He not only wants games to address these issues but behave like calls to action within them. “There’s been stuff that has done that for me,” he adds. “It needed to slap me and say, ‘Fucking get off your ass and go and do something about it.’ That’s what I want the games to do.”
The idea materialised after GDC was cancelled in the first wave of the coronavirus pandemic, in March this year. De Fault and business partner Richard Tongeman were headed there to pitch a different game to publishers but never got the chance. Prospects evaporating, the pair pivoted to something else, something they knew, something they could knock up quickly and simply in roughly a week.
The tech they’d made for their noir detective game Ring of Fire (inspired by de Fault’s own troubled background) meant they had usable tech and a template for telling a story in. All they needed was a theme. Cue UK politics and Priti Patel repelling immigrants with a newly appointed naval Clandestine Channel Threat Commander. The Night Fisherman – the first of the scenarios I described above – was born.
It got good feedback so they polished it up and released it. The whole thing took about a month. What they didn’t expect was their little game to become a focal point for Itch.io’s enormous Bundle For Racial Justice, created in the wake of George Floyd’s death. “It seemed to resonate with someone who was curating it, and they gave it – out of the 8000 games or whatever [in it] – they gave it the number one spot on the page.” The result was an enormous spotlight turned on the game. “We got a ridiculous amount of exposure. We had, like, 30,000 people on the game.”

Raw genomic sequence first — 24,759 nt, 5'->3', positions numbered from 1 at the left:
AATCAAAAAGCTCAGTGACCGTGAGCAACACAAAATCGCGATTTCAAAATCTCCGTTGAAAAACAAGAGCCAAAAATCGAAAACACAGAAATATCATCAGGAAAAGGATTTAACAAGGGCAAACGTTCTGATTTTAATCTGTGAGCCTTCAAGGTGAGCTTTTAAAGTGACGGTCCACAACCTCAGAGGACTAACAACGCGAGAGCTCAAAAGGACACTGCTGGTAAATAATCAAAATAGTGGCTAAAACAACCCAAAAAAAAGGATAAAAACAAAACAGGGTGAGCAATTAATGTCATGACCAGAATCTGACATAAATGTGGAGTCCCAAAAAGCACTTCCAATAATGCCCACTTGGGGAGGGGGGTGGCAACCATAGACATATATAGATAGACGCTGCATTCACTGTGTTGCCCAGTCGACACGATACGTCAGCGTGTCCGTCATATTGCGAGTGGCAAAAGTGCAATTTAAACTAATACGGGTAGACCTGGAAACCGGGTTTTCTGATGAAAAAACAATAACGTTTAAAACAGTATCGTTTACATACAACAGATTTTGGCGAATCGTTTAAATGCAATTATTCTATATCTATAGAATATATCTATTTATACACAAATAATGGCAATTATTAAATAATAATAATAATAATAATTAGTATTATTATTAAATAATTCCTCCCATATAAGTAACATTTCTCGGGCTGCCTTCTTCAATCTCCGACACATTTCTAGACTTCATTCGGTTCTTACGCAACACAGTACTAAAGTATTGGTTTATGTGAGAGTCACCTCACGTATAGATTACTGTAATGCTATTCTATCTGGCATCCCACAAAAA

Almost overnight they went from “toiling away in the darkness” to having people declare their love for the game and idea. So they quickly put out a follow-up game, The Outcast Lovers – the second of the scenarios described above – while a bigger idea started to form in the background. What if they made these into a series?
Contractual obligations for their year of Northern Ireland Screen funding meant they had to finish another game, The Imagined Leviathan – a black and white detective game set in post-climate change Britain – first, but once that was done, The Sacrifices was born. It was to be a collection of seven games to revolve around the character Adi.